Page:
My curiosity then, was quite piqued as I began to hear accounts of Lewis from those who actually knew him and encountered one unlikely word again and again: humility. Lewis, it seems, who went by the name “Jack,” offered a humorous, kindly, and decidedly humble face to the world.
I heard these accounts of Lewis at the Oxford C.S. Lewis society. Becoming a member of that lovely group and hearing the weekly talks was one of the great treats of my time in England. My education in Lewis began with a talk by Walter Hooper, Lewis’s secretary at the time of his death. Hooper told us of Lewis’s dedication in answering almost every letter he received; answering children’s questions about Narnia, offering advice or book recommendations to curious students, extending hope and prayer to those in doubt. Lewis, he mentioned, also quietly funneled may of the proceeds from his apologetics books into a fund for the poor.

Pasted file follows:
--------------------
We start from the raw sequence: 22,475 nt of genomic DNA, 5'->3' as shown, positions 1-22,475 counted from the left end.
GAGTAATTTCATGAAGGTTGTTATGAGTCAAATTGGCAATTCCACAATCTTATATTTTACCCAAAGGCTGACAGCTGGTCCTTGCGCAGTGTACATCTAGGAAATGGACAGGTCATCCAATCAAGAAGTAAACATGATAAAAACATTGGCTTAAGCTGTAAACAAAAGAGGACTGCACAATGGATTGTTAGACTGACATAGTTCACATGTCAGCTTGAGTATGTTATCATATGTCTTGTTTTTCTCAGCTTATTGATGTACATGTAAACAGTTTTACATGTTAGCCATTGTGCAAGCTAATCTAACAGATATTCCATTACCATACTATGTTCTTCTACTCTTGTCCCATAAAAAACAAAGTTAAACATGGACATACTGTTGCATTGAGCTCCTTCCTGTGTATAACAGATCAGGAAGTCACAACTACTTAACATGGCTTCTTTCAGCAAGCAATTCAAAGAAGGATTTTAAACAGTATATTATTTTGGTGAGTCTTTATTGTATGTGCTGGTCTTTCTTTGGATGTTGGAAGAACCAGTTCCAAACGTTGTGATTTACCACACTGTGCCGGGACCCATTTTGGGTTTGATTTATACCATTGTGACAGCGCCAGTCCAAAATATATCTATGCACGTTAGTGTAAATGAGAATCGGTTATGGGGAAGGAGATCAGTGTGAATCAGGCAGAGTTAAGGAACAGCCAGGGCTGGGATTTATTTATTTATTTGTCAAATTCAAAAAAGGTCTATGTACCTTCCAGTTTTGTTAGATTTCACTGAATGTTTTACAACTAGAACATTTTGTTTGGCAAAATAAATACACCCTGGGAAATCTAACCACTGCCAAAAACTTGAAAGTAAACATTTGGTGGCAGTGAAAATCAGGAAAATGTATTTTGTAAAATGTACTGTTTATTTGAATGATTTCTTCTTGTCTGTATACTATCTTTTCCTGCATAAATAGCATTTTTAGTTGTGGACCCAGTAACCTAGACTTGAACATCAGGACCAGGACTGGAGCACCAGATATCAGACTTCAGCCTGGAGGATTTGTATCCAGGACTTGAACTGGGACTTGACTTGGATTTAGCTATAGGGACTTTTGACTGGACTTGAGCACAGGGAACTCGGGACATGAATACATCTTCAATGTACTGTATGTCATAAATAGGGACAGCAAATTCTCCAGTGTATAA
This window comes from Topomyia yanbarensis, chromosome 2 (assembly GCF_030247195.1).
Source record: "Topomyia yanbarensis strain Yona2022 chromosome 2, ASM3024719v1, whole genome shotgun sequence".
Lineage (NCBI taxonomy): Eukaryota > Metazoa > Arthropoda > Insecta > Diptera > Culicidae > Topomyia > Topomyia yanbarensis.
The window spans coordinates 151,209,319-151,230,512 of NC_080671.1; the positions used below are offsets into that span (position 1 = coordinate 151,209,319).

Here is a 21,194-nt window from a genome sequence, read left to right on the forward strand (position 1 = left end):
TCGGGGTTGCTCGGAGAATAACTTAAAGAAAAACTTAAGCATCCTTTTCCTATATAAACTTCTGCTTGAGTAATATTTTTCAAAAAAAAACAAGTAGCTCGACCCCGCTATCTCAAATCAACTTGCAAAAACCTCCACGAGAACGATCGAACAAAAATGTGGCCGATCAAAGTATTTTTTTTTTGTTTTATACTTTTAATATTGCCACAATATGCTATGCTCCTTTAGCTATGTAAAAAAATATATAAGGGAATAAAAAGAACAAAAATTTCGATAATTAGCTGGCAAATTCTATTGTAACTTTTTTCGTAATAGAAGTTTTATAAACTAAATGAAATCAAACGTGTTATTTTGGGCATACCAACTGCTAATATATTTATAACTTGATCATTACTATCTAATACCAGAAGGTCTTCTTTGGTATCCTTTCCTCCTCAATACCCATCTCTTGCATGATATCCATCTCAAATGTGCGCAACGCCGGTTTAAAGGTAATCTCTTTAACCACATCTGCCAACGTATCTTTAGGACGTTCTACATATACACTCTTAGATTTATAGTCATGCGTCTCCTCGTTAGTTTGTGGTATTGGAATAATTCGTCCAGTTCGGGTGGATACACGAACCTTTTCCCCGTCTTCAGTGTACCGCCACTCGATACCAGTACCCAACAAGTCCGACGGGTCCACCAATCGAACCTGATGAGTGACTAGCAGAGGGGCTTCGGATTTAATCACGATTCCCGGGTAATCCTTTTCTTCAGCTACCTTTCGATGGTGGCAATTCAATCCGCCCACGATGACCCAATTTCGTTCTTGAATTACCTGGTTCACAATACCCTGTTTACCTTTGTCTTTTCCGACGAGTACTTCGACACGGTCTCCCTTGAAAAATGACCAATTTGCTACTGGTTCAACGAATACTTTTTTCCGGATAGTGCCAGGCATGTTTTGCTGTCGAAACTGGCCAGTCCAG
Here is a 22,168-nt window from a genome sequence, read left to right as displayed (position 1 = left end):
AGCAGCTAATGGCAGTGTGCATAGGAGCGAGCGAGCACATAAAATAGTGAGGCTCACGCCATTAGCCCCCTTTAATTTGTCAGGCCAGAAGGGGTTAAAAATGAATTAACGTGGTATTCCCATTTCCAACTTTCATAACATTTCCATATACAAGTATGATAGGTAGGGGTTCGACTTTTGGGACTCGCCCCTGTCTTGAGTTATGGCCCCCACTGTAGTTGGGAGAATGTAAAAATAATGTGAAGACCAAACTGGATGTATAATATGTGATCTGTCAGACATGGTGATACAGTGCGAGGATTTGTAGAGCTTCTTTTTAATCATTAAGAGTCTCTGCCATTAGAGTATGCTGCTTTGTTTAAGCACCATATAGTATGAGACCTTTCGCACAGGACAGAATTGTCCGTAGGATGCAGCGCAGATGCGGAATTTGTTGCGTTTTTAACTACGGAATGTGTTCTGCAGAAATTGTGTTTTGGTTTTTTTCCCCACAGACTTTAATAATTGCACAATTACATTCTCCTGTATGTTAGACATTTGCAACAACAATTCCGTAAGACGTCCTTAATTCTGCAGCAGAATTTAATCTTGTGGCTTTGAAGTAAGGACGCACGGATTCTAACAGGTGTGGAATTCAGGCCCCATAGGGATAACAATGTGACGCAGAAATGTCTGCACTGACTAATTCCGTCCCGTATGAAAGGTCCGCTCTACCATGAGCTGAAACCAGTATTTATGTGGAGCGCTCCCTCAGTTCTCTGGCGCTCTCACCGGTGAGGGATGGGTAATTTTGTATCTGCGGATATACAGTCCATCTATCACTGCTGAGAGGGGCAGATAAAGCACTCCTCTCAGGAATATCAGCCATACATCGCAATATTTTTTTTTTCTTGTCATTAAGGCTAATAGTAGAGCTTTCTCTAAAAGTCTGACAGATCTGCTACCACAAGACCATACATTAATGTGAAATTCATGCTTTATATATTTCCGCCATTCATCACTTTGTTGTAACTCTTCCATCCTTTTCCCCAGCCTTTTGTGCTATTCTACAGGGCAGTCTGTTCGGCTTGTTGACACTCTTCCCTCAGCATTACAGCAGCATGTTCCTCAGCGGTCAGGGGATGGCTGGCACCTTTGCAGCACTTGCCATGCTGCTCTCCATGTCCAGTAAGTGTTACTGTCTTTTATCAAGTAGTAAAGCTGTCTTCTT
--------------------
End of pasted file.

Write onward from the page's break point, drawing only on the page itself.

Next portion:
At another meeting, we heard from Bishop Simon Barrington-Ward, chaplain of Magdelene College, Cambridge, when Lewis taught there. He described long conversations with the kind, hearty Lewis, and told us of Lewis’s almost childlike capacity for wonder at the natural world. Most memorably, he told us of the deep peace, something almost like light, that he found in Lewis’s presence near the end of his life. Like the peace that comes after a battle won, he said, Lewis’s calm came from the grief he knew and the doubt he overcame after the death of his beloved wife, Joy.
The last account of Lewis I heard was from Laurence Harwood, Lewis’s godson. He read us excerpts from delightful letters, full of whimsy and humorous advice, that Lewis wrote to Harwood when he was a boy. But the best letter was one that Lewis sent when Harwood lost an academic prospect in his late teens. The way Lewis wove both compassion and challenge into that letter, comforting a disappointed young man, yet showing him countless new possibilities gives insight into the deep, prayerful care Lewis brought to his relationships.